There are some things magical and mystical about coming back to earth after flying. I can still hear Charlie saying, “Any monkey can fly, you can train a monkey to takeoff and fly. The first astronauts were monkeys. The person who can land the airplane, well, those are the people we call pilots.”
The neat thing about learning how to fly at Charlie’s was learning to land. Charlie taught us from the very beginning where to land. Today, flight instructors teach students to carry partial power throughout their landings and to touch down anywhere on the long concrete runway. Unlike students of today, we flew our landings power off. From the abeam position the student applied carburetor heat and retarded the throttle to idle.
Charlie’s students would trim the nose of the Cub into a 55 mile per hour glide and then turn base leg appropriately, depending on the wind conditions. Charlie’s students played final approach with a slip if they were a little high or with a little power when a bit low. The end result was always the same: a full stall three point landing on the bald spot at the end of the runway–just beyond the mulberry bush.
We did not know it at the time, but Charlie was teaching us how to do short field landings without calling them short field landings. To us, it was just a normal landing. There was no pressure to land the airplane on a particular spot. We would naturally land the airplanes on the bald spot in the middle of the grass–again, just beyond the mulberry bush. That was the spot our eyes were drawn to and of course, where we were looking, that is where the airplane would go.
I worked and I worked very hard at my landings. I wanted to get them just as good as I possibly could. When I had about 19 hours total, ten hours after solo, I made what I thought was the most perfect landing I have ever made in my entire life.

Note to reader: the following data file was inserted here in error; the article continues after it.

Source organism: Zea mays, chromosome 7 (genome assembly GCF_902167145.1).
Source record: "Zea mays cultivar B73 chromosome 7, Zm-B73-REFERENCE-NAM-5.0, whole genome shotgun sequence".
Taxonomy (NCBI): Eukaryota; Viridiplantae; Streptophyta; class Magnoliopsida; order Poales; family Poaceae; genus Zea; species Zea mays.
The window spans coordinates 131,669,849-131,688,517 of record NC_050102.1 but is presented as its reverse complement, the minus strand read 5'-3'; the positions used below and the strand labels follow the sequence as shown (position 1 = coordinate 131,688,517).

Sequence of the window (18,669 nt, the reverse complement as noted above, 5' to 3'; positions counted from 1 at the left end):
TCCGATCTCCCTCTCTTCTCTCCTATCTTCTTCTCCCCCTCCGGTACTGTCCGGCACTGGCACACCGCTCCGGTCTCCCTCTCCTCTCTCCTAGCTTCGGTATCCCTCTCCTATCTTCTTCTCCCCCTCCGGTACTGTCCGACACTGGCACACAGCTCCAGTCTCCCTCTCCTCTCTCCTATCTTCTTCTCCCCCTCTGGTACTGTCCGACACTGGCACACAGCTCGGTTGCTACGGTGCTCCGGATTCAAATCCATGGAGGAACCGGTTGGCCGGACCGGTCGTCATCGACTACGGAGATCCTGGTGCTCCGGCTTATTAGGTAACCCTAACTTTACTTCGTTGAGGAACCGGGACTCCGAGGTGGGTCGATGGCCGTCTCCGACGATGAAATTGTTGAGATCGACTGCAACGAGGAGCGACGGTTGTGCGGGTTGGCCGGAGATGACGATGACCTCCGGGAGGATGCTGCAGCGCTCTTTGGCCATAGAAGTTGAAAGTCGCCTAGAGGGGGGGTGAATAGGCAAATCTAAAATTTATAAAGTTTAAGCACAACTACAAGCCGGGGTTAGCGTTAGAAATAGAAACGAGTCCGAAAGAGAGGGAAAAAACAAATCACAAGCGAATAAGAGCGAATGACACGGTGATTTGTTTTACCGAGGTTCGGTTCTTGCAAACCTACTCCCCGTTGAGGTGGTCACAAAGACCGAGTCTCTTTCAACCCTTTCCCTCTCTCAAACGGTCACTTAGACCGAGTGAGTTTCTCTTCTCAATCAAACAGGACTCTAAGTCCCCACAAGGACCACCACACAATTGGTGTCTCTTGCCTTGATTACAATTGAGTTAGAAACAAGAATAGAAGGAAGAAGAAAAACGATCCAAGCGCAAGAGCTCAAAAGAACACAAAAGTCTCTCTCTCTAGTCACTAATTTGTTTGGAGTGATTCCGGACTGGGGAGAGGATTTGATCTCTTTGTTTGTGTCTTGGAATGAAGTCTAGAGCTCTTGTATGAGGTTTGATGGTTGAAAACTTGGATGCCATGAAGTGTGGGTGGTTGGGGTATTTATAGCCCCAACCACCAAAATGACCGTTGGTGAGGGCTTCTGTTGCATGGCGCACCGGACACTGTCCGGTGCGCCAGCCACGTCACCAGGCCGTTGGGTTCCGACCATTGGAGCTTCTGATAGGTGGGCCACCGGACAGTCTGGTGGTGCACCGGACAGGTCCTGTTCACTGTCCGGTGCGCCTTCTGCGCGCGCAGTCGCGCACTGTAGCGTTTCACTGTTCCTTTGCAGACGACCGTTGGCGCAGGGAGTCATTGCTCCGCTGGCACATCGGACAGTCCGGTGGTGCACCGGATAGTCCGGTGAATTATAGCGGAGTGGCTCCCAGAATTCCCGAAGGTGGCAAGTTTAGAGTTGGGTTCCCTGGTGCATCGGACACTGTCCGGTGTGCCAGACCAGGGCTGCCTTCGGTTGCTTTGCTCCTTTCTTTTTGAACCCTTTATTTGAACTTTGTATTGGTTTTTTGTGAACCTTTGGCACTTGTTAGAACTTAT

Charlie had not mowed the grass on the runway and the grass tassels were sticking up a good ten to 12 inches. He was also complaining about the bald spot becoming too large and told us to land just beyond the bald spot. The grass was deep, rich, and green in color and as I brought the Cub around for the landing, I flew past the bald spot and dragged the wheels through the grass tassels.
I could hear the tassels hitting the bottom of the Cub’s wheels as the little airplane danced just above the grass and settled in. I could see the wheels start slowly rolling as they gradually made contact with the grass. I did not feel the familiar “bump” that typically heralded the transition from flying to rolling. One moment I was flying, and all of a sudden, I was rolling.
After all these years of flying and the thousands of hours in my log and all the landings I have accomplished, I still think of that landing.
To this day, I regard it as the only almost near perfect landing I have ever made.
© 2010 J. Clark
Landings were the most difficult part of flying for me after I got over the fear of doing stalls and slow flight. I kept trying to flare too early time after time. I just could not get the right site picture of how things were supposed to look for when I should flare. Finally I got it and it felt so sweet to get it right!
They were difficult for me, too. I think that’s why I enjoyed them so much – for the challenges presented.